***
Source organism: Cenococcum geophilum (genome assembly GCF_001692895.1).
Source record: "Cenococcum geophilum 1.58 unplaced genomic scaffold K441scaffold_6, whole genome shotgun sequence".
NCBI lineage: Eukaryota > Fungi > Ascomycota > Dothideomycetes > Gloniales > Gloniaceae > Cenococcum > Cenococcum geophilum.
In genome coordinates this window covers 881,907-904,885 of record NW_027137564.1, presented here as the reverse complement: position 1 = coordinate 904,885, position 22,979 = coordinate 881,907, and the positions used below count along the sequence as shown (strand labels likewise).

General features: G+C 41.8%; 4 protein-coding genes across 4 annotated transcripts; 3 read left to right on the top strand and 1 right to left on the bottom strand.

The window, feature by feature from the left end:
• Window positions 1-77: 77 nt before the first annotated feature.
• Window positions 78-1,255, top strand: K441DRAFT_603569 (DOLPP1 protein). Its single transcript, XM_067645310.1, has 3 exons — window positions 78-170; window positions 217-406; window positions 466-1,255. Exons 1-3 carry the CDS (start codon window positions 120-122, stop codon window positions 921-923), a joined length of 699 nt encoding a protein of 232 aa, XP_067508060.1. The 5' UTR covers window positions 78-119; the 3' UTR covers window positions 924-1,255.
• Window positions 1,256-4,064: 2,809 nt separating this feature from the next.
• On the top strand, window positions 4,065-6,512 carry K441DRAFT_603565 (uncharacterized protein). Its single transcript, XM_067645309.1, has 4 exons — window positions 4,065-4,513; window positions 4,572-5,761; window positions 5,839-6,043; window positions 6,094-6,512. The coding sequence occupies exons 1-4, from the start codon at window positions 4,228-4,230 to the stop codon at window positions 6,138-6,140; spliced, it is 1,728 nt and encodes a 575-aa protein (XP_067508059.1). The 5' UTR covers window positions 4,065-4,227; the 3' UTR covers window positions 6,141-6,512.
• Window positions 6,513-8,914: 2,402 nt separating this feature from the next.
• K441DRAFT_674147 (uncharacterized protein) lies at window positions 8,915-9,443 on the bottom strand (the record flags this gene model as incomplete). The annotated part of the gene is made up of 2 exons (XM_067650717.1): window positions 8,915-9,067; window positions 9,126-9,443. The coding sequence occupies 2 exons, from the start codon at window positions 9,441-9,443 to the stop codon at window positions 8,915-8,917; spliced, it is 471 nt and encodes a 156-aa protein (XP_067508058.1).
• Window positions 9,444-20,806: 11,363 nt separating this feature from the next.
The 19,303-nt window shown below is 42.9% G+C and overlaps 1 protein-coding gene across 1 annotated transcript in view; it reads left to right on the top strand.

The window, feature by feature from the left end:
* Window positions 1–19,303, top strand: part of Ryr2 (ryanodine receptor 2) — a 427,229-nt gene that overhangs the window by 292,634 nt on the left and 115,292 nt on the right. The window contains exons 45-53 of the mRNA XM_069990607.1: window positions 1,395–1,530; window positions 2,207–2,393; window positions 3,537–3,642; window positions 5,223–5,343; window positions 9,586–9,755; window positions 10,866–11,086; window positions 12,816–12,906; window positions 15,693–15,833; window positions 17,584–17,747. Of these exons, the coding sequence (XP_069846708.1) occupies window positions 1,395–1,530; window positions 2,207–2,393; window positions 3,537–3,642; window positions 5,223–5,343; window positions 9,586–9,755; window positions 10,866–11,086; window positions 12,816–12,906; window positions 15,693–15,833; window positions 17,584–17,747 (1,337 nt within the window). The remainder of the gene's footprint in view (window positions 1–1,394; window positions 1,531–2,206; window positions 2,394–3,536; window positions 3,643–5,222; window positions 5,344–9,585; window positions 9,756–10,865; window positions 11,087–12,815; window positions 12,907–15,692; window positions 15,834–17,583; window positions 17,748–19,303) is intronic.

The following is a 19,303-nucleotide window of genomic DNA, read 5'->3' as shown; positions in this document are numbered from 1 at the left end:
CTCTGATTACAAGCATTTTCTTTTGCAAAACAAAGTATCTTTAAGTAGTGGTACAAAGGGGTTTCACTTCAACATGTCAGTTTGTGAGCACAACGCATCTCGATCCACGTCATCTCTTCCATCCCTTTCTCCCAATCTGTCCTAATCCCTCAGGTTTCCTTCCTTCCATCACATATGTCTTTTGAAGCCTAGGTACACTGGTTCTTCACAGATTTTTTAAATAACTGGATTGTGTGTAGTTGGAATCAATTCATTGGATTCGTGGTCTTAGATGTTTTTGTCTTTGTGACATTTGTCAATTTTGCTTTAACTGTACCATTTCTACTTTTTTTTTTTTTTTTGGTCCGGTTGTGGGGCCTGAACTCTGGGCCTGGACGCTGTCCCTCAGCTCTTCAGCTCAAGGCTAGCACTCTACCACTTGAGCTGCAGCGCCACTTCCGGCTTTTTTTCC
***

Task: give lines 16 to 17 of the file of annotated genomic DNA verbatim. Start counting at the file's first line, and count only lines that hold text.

* Window positions 1–19,303, top strand: part of Ryr2 (ryanodine receptor 2) — a 427,229-nt gene that overhangs the window by 292,634 nt on the left and 115,292 nt on the right. The window contains exons 45-53 of the mRNA XM_069990607.1: window positions 1,395–1,530; window positions 2,207–2,393; window positions 3,537–3,642; window positions 5,223–5,343; window positions 9,586–9,755; window positions 10,866–11,086; window positions 12,816–12,906; window positions 15,693–15,833; window positions 17,584–17,747. Of these exons, the coding sequence (XP_069846708.1) occupies window positions 1,395–1,530; window positions 2,207–2,393; window positions 3,537–3,642; window positions 5,223–5,343; window positions 9,586–9,755; window positions 10,866–11,086; window positions 12,816–12,906; window positions 15,693–15,833; window positions 17,584–17,747 (1,337 nt within the window). The remainder of the gene's footprint in view (window positions 1–1,394; window positions 1,531–2,206; window positions 2,394–3,536; window positions 3,643–5,222; window positions 5,344–9,585; window positions 9,756–10,865; window positions 11,087–12,815; window positions 12,907–15,692; window positions 15,834–17,583; window positions 17,748–19,303) is intronic.

The following is a 19,303-nucleotide window of genomic DNA, read 5'->3' as shown; positions in this document are numbered from 1 at the left end: